There are two possible scenarios possible if one is employed in India and the employer is providing a Health Insurance coverage. The employer could be providing a Group Health Insurance plan covering their employees and dependants or have an Individual Health insurance plan for each of their employees. Let us look at each scenario separately.
Group Insurance Plan Coverage of Employees – this is typically a family floater coverage for all the members of the family. In this case, if the employee is leaving the organization, he/she can approach the existing insurance company and request them to offer a family floater for the family with the same sum insured limits. The only difference in this case will be that the premium payable will be higher than the Group policy offered by the employer and hence the insured will need to agree to pay the higher premium. Secondly and importantly, the insured should request the insurer to provide a pre existing continuity benefit under the new plan. This will avoid the insured and his family going back to a 48 month pre existing waiting period. For example, if the employee was employed for 2 years and covered under the Group Plan of the Employer, then he/she can request the insurance company to continue the waiting period already crossed and hence under the new plan, the waiting period will only be 24 months, rather than starting from the first month and having a 48 month waiting period all over again.
Individual Insurance Plans for Employees –this is a far more easier option where all the insured will need to do is to apply for a portability of the existing policy to the same insurance company or another insurer. Assuming that the individual premiums earlier were being paid by the employer, the individual will now be required to pay the premium after leaving the organization. This same process holds good for the dependants also. Since the policies are ported from the earlier insurance plan, the pre existing waiting period continuity will be ensured.
The health insurance sector is easily one of the fastest growing segments in the insurance space in India. Ever increasing medical costs and increasing awareness levels are contributing to this growth, especially over the past few years. India is one of the most uninsured markets across the world with less than 20% of the population having some type of insurance coverage and in rural areas this falls to as low as 15%. Given this growth of health insurance, the industry is seeing significant changes in the range of plans which insurers are offering to customers. This is precisely why the IRDAI also offered licenses to insurance companies only focussed on Health Insurance, known as Standalone Health insurance companies (SAHI). These SAHI companies are leading the product innovation game and are at the forefront of unique product launches. So one shouldn’t be surprised to see a diabetes care or plans specially designed for cardiac patients. As mentioned earlier, the rising cost of medical treatments, inflation and the increased incidence of diseases (given the sedentary lifestyle) today have made health insurance a much needed insurance policy. A health insurance plan covers hospitalization expenses of the insured. Some of the more popular plans are :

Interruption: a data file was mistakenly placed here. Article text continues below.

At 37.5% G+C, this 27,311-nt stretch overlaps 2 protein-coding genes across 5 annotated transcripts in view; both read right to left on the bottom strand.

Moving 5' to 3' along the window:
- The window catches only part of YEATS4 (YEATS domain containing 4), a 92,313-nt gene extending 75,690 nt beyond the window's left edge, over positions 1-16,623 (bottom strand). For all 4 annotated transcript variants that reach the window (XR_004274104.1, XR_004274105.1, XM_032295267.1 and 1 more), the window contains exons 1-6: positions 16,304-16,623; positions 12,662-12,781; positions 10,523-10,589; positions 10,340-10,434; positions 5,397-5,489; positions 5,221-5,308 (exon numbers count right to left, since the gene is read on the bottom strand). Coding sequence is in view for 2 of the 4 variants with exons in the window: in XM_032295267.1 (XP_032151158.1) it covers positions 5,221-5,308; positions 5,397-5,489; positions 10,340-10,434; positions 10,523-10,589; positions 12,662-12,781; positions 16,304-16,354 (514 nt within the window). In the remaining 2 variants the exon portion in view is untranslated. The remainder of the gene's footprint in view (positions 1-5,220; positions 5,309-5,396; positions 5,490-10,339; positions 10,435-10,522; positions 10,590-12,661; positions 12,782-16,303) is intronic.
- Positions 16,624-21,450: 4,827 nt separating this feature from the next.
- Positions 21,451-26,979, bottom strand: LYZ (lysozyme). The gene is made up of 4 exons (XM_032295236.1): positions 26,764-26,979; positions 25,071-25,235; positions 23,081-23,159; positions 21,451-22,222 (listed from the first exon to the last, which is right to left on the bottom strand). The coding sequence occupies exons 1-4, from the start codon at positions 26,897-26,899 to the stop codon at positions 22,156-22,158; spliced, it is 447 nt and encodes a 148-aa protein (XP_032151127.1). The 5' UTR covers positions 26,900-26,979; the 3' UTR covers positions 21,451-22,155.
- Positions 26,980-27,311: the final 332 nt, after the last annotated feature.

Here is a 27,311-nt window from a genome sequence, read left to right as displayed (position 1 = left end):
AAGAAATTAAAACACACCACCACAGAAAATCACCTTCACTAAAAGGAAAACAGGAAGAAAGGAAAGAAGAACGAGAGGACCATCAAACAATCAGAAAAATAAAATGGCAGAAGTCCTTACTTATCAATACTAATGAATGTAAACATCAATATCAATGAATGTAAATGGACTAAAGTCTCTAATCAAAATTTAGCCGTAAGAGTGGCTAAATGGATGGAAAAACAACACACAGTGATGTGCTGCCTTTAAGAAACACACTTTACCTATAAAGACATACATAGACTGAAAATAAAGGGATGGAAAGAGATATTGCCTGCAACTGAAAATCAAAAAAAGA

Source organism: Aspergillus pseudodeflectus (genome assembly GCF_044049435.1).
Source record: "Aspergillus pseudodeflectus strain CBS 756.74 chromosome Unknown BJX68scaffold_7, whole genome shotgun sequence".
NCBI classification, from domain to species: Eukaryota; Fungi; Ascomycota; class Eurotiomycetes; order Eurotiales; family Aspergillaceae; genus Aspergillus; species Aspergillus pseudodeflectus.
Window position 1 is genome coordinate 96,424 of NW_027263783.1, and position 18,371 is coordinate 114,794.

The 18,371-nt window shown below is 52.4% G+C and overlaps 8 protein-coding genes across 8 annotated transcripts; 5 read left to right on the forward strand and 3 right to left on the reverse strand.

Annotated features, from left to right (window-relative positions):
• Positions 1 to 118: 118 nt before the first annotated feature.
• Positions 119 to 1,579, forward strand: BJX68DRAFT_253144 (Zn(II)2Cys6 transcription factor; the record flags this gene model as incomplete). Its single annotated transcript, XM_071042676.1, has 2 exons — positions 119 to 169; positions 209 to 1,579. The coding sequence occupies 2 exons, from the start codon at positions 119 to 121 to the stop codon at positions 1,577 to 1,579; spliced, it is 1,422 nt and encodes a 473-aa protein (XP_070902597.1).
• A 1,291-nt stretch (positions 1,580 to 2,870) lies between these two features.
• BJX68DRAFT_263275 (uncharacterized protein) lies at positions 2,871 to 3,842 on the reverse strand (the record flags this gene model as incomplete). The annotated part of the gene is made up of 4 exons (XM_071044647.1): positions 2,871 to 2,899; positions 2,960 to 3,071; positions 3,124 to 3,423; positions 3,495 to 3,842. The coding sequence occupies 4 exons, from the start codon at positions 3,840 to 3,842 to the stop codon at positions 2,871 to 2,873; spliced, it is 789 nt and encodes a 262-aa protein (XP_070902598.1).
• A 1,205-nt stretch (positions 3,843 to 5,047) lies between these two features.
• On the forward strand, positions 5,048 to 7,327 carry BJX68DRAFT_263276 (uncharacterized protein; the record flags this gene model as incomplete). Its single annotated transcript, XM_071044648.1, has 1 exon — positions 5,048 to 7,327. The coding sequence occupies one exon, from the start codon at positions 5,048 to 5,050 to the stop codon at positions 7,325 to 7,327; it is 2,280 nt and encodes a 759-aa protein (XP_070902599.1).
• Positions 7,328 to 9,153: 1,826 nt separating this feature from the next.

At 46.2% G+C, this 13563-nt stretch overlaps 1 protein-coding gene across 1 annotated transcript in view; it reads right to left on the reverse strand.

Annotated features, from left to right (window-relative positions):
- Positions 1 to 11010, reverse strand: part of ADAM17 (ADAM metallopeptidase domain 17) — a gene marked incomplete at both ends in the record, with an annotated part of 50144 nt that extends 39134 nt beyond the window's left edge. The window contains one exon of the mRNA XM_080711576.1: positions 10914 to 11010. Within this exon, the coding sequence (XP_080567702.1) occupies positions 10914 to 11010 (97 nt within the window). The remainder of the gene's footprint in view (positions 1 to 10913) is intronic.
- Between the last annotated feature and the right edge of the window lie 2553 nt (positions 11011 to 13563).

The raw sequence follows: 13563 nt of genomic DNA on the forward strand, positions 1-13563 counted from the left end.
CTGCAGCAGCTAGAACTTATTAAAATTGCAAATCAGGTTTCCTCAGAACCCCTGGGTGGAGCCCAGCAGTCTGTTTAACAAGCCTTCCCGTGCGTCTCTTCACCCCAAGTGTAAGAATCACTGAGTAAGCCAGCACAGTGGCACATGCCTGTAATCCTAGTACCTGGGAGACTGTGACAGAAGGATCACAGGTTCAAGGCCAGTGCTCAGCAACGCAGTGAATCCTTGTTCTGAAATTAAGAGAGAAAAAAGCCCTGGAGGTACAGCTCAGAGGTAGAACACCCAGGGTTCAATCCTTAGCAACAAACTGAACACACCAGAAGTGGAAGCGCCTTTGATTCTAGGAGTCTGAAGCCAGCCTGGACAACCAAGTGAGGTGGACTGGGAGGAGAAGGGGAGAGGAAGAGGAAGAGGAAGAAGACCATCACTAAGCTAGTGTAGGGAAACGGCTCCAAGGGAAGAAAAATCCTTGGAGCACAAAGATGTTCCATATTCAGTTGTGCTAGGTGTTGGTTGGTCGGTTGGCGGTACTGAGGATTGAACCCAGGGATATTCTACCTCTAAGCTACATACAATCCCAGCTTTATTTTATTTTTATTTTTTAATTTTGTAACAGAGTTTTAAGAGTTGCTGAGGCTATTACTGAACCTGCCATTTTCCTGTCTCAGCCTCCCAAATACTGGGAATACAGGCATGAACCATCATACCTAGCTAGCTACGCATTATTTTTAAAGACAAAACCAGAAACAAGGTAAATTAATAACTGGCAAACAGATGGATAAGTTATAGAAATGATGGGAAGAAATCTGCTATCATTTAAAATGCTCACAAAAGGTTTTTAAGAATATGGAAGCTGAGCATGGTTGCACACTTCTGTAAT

This is clearly to most popular and preferred insurance policy. Also known as “Mediclaim” these policies compensate the policyholder by reimbursing the actual hospitalization costs incurred by him/her subject to a maximum opted Sum Insured. The word ‘indemnity’ means compensation for losses or damages and hence this plan covers hospitalization cost, pre and post hospitalization cost, expenses on surgeries, ambulance costs, etc. Under the Indemnity Plan, the insured can opt for an Individual Policy or a Family Floater policy depending on their requirement.
A top-up health insurance policy is an additional coverage for insureds who have an existing individual plan or a mediclaim provided by their employer. These plans increase the insured’s coverage amount at lower incremental premium costs. Top-up plans can be taken as supplementary plans for enhancing the coverage if the existing plan does not provide adequate coverage. Each top up plan has a deductible limit in the plan which is the minimum sum insured up to which the plan will not provide cover to the insured. If the claim exceeds the deductible limit, the plan is triggered and the excess claim amount above the deductible sum insured is paid.
Also known fixed benefit plans, they pay a specific fixed sum insured amount for a claim irrespective of the actual expense incurred by the insured. For instance, in the event of a Critical Illness, if the SI is ₹2 lacs, the policy will pay the insured ₹2 lacs on diagnosis of the Critical Illness irrespective of whether the insured spent ₹1 lac or ₹5 lacs for the treatment of the illness. Some benefit plans include:
These are specific plans offering coverages relating to only specific illnesses like Cardiac Care or Diabetes Care. So if a Diabetic wants to avail of a Health Insurance plan, regular plans will not offer coverage since diabetes will be treated as a pre existing condition. But under a Diabetes Plan, the insured even with a pre existing Diabetes condition will be offered coverage. Similar is the case for Cardiac Care. Persons with heart related complications can purchase this plan.